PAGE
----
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Section 28: What was it and how did it affect LGBT+ people?

The law existed from 1988 - 2003 and affected LGBT+ people. Here's what you need to know about it

Harvey Day
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*Warning: This article contains a reference to a homophobic slur that you may find offensive*

Craig was bullied a lot in secondary school because he was gay. "There was only one member of staff who ever spoke to me about it, my drama teacher," he says. "And I wasn't aware at the time that she could have gotten into trouble just for doing that."

Craig, who grew up near Aberdeen, is one of the many LGBT+ people who came of age during the era of Section 28, a law passed in 1988 by a Conservative government that stopped councils and schools "promoting the teaching of the acceptability of homosexuality as a pretended family relationship."

You may have heard the term Section 28 this week when it was discussed on RuPaul's Drag Race UK.

"School was hard," contestant Divina De Campo explained, before breaking into tears in yesterday's episode of the reality show. "I got a lot of flak from pretty much everybody in the school. Growing up for everybody was hard but then you add on being gay and it was just a whole other level, particularly for the time that I grew up in.

"Kids in the playground pushing and shoving and calling you a 'fag'. Throwing their drinks on you. Because of Section 28 it meant that a lot of teachers felt like they couldn't step in."

Section 28 protest London Pride in 1998Steve Eason/Hulton Archive/Getty Images
Celebrities including Drag Race UK judge Graham Norton (second right, in the baseball cap) protesting against Section 28 at London Pride in 1998

What was Section 28?

• Section 28 of the Local Government Act was enacted in May 1988

• It was brought in to "prohibit the promotion of homosexuality by local authorities"

• That's local councils - the organisations responsible for things like social care, rubbish collection and schools

• The law was partly inspired by a 1983 story book called Jenny Lives with Eric and Martin, which aimed to give children information about different types of family relationships

• Tory Prime Minister Margaret Thatcher said at the time: "Children who need to be taught to respect traditional moral values are being taught that they have an inalienable right to be gay. All of those children are being cheated of a sound start in life."

• There were mass protests by LGBT+ campaigners

• The law was stopped in Scotland in 2000 and in the rest of the United Kingdom in 2003

• Thirty years after the law was made, Baroness Knight - the woman largely responsible for introducing it - said she was sorry if the law hurt anyone and that her intention had been the "wellbeing of children" 

'Bullying was school-wide'

Drag performer Divina De Campo, 35, grew up in Brighouse, West Yorkshire, and remembers teachers being afraid to talk about LGBT+ issues: "The teachers felt like they couldn't talk about it. Nothing was said about gay people at all."

Divina de Campo explains Section 28 to Blu HydrangeaBBC Three/World of Wonder
Divina De Campo (right) explains Section 28 to younger contestant Blu Hydrangea

Divina, who is gay and gender non-binary, says her school didn't provide enough support - despite the isolation and homophobic bullying she suffered during her school years.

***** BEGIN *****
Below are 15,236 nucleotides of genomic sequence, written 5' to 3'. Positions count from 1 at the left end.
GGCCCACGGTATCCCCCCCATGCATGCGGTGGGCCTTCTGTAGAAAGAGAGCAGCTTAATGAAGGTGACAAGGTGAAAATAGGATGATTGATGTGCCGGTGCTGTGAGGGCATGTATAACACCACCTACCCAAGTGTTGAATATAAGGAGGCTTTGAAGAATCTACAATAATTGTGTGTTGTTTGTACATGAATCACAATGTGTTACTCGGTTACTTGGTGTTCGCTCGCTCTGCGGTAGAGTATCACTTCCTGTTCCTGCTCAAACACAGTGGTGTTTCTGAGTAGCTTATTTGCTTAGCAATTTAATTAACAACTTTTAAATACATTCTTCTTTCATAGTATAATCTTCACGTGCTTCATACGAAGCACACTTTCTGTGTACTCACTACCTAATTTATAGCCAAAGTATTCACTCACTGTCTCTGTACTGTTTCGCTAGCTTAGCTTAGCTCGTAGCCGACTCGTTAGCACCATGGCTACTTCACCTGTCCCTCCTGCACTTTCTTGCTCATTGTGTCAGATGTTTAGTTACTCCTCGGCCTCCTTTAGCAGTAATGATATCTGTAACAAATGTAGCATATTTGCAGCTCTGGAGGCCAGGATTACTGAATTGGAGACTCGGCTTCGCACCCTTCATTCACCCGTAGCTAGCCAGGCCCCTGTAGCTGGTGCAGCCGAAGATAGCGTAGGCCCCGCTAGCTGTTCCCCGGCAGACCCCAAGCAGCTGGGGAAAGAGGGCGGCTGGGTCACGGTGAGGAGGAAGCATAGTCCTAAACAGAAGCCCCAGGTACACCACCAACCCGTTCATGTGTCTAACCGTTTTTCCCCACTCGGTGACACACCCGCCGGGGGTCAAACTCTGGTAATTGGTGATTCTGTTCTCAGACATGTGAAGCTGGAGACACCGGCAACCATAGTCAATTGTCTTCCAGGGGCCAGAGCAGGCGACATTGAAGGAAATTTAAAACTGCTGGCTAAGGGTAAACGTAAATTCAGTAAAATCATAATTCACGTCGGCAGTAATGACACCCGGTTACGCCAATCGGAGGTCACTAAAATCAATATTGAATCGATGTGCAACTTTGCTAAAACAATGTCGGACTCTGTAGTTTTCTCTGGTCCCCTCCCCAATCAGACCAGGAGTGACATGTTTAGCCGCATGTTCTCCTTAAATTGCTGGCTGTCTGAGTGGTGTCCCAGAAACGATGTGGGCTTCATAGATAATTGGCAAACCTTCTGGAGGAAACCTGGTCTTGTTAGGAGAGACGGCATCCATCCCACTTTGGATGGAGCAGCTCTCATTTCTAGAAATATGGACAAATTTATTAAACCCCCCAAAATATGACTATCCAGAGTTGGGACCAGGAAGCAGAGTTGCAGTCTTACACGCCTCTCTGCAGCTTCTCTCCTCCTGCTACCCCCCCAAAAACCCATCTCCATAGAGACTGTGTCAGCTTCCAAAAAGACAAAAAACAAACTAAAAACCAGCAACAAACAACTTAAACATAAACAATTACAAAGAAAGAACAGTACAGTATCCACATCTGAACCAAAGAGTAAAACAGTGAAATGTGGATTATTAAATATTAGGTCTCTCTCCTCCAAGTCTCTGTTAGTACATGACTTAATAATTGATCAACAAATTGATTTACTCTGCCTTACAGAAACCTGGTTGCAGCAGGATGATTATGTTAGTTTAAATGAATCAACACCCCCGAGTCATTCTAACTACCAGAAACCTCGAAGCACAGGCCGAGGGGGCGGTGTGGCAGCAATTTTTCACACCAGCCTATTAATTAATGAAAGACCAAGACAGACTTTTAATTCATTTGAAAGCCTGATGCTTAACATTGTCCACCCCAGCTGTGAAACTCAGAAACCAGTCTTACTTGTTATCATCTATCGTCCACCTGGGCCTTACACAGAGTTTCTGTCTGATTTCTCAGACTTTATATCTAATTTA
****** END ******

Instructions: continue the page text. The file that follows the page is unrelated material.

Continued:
"For me, the bullying was school-wide. It wasn't just a select group of kids. School was a very difficult experience for me."

And Divina thinks the homophobic abuse she suffered at school still leaves its mark today.

"I'm constantly worried that people don't like me or that they're making fun of me. And I always carry with me the idea that I'm not good enough, that there’s something wrong with me."

'Being gay was something to be ashamed of'

Craig in high schoolContributor image
Craig, now a teacher, was bullied in high school for being gay

Craig, 35, agrees that the lack of information he received about LGBT+ issues in school affected his later life.

"I was bullied from a young age," he says. "And there was a lot of isolation. The boys noticed I was different.

"I was made very aware that I was not like them. I became very insecure and quite quiet."

Craig, who went to school in north east Scotland and now teaches English at a school in east London, adds: "Section 28 put me at a lot of risk because I didn't get sex education that was relevant to me. I didn't get any advice about what a healthy relationship looked like. I had no models.

"As soon as I turned 16 and I started going out to gay clubs, I developed worrying behaviour that put me in danger, like excessive alcohol abuse and sex with much older men.

"I now know, as a teacher, that we have a duty of care over young people to educate them. No-one stepped in to help me back then and I feel a bit angry about that to this day."

Craig as kid and adultContributor image

Craig, who came out to a friend when he was 14, adds: "Section 28 led to so many insecurities around how I looked, how I behaved, how I carried myself. I became very paranoid about how people perceived me.

"Growing up I didn't know what it meant to be gay. I just knew that it was wrong. It was something to be ashamed of."

But he thinks things have now improved. For example, he is responsible for LGBT+ history month at his school and his pupils have had visits from the actor Sir Ian McKellen, who campaigned against Section 28 in the 1980s.

Craig says: "I want the children I teach to have a better education than I had."

If you or someone you know is struggling with issues raised by this story, find support through the BBC Action Line.